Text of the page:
Barely a month on the open markets, and ADT (UNKNOWN:ADT.DL) is already facing activist investor pressure. While the company has ticked up nearly 9% since its Oct. 2 debut on the New York Stock Exchange, one fund manager thinks things could improve. ADT is an attractive business to many, so why is there immediate pressure for change? Let's take a look at the complaints and the fundamentals of the No. 1 home security company in the United States.
Activist investors are typically attracted to companies whose stock price has tumbled and whose investors have grumbled, whether it be about management or external factors. ADT hasn't experienced these issues, especially since it's a public newborn. But for Keith Meister, the manager of Corvex Management, things could be better. Meister isn't just any fund manager jumping on the activist train that has attracted many a manager in recent years; he is the disciple of corporate raider Carl Icahn. For years, Meister was the right hand of Icahn's operations. One can assume he knows what he is doing, given he has learned from one of the most experienced and active activist investors around.
The company's first 10-Q is scheduled to be released at the end of this month, but investors have been bullish on the company since its debut. Meister, whose fund has acquired a little over 5% of the company in direct ownership and options, wants the company to take some shares off the table in what's colloquially called an "equity shrink." Specifically, Meister believes that ADT shares are fundamentally undervalued and that the company should take advantage of the extremely low interest rates to buy back 45% of the outstanding shares. Apparently, Meister isn't the only one who believes more value could be extracted from the company with a buyback program, as George Soros' Soros Fund Management has authorized Meister to vote on behalf of the fund's 575,000 shares, which gives a nod of approval to the former Icahn worker's desires for the company.
At this point, it doesn't seem to be an antagonistic battle. ADT management released a statement saying they have had "constructive discussions" with Corvex Management regarding the company's capital structure and future leveraging concepts. This certainly differs from Meister's former employer, who has just waged battle with Netflix (NASDAQ:NFLX) and prompted the streaming Web services company to introduce a poison pill plan -- flooding the market with shares to dilute the activists' holdings -- in order to stave off any additional pressure. Icahn likely wants to sell the company to a larger competitor and make a quick profit on the $4.2 billion business that has seen shares drop substantially over the past couple of years.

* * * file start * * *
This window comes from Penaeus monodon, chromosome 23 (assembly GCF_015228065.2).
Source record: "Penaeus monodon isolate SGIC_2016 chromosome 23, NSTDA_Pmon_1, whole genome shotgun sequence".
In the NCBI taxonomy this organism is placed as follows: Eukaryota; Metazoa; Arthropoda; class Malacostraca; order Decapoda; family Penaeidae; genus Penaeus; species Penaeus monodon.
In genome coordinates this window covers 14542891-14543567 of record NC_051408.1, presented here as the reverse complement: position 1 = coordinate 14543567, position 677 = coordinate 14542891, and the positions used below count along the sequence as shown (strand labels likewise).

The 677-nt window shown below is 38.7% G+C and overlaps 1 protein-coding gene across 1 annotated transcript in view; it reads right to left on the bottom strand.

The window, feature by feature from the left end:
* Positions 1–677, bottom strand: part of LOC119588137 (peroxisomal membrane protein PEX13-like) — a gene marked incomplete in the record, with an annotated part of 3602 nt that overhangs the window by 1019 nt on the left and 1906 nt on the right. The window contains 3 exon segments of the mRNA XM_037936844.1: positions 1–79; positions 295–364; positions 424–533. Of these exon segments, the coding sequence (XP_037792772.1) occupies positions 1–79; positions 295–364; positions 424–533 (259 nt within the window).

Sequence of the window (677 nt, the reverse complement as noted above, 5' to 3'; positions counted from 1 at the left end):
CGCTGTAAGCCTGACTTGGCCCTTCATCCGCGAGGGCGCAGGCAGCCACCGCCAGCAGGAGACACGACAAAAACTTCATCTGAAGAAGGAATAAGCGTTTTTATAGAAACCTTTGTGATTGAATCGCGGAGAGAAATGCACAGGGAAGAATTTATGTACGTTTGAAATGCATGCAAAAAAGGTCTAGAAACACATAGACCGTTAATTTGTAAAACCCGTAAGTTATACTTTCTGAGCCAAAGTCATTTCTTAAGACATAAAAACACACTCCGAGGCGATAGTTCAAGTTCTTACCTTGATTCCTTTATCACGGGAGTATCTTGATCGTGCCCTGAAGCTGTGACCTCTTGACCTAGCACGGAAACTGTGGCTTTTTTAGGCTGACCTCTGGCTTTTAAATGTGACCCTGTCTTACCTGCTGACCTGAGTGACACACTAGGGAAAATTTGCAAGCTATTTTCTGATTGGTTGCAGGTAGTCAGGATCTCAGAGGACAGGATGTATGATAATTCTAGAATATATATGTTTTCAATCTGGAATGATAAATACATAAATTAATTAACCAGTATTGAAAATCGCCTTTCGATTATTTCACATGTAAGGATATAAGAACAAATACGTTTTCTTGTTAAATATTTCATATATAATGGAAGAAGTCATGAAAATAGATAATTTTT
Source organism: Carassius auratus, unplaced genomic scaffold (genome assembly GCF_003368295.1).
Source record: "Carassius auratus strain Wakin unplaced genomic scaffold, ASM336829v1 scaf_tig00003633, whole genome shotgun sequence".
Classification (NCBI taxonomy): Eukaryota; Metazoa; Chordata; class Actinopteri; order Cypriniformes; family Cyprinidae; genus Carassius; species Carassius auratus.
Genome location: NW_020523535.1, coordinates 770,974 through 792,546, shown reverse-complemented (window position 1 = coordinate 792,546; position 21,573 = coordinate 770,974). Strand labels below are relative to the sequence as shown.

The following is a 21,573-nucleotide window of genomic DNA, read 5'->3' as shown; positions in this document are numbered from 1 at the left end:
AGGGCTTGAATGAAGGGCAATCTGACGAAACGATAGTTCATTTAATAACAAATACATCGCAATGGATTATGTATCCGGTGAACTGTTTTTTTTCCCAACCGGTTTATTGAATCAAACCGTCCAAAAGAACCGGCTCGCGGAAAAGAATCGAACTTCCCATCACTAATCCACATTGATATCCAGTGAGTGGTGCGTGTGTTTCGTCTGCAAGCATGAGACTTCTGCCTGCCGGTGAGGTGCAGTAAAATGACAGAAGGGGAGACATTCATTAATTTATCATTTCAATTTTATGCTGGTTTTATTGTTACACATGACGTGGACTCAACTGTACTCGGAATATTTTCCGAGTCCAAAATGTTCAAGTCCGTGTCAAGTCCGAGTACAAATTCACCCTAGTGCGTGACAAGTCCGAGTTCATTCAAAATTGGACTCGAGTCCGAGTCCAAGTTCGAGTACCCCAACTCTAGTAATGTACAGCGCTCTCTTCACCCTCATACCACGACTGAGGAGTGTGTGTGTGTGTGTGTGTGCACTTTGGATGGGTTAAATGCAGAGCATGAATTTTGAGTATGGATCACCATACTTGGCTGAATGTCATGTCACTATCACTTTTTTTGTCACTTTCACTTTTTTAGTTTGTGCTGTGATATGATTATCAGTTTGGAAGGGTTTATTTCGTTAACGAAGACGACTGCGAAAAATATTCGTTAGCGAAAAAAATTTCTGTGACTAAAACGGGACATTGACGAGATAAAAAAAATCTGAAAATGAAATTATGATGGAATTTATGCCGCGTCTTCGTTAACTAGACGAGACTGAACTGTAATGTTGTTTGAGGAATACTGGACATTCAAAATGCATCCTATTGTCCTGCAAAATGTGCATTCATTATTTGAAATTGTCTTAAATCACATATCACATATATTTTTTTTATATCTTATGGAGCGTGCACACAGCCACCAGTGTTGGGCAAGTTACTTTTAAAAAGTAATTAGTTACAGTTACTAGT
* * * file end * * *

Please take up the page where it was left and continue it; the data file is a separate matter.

Amicable or not, though, Meister still demands change from ADT. Is he right to encourage the company to take on additional debt and buy back the recently issued shares?
Strong evidence on either end
ADT is a great focused residential security play. The company operates in a sector that has little saturation and offers plenty of growth -- roughly 20% of U.S. homes currently have a security system. ADT is without doubt the nationwide leader in the business, which is heavily fragmented by regional and local security organizations.
It's a cash-flow-rich business, bringing in over $3 billion in revenue annually and an adjusted free cash flow (minus interest and taxes) of $629 million in 2011. Operating income has an impressive CAGR of 14% from 2007 through 2012 projections.
The company has adapted to technology trends by offering new services using smartphones and tablets. This goes head to head with some new security and home automation services offered by companies such as Time Warner Cable (UNKNOWN:TWC.DL). It appears that on most if not all fronts the company is doing well and should continue to grow at a substantial rate through the next few years.
But as Meister pointed out in a statement, equity shrinks have been a useful tool for public companies: "Stable growth combined with an appropriate capital structure, ongoing share repurchases and clear investor communication of leverage target and buyback strategy has led to significant outperformance."
It would appear that Meister is not interested in an Icahn-esque takeover of the company to engineer a quick sale or sell the company off in parts, or even change up the management team. Instead, both he and Soros just want to nudge the current management in a direction that they believe is more profitable for shareholders.
Whether the changes go through or not, ADT is a solid company in my book and should be on many an investor's radar.
Fool contributor Michael B. Lewis has no positions in the stocks mentioned above. The Motley Fool owns shares of Netflix. Motley Fool newsletter services recommend Netflix. Try any of our Foolish newsletter services free for 30 days. We Fools may not all hold the same opinions, but we all believe that considering a diverse range of insights makes us better investors. The Motley Fool has a disclosure policy.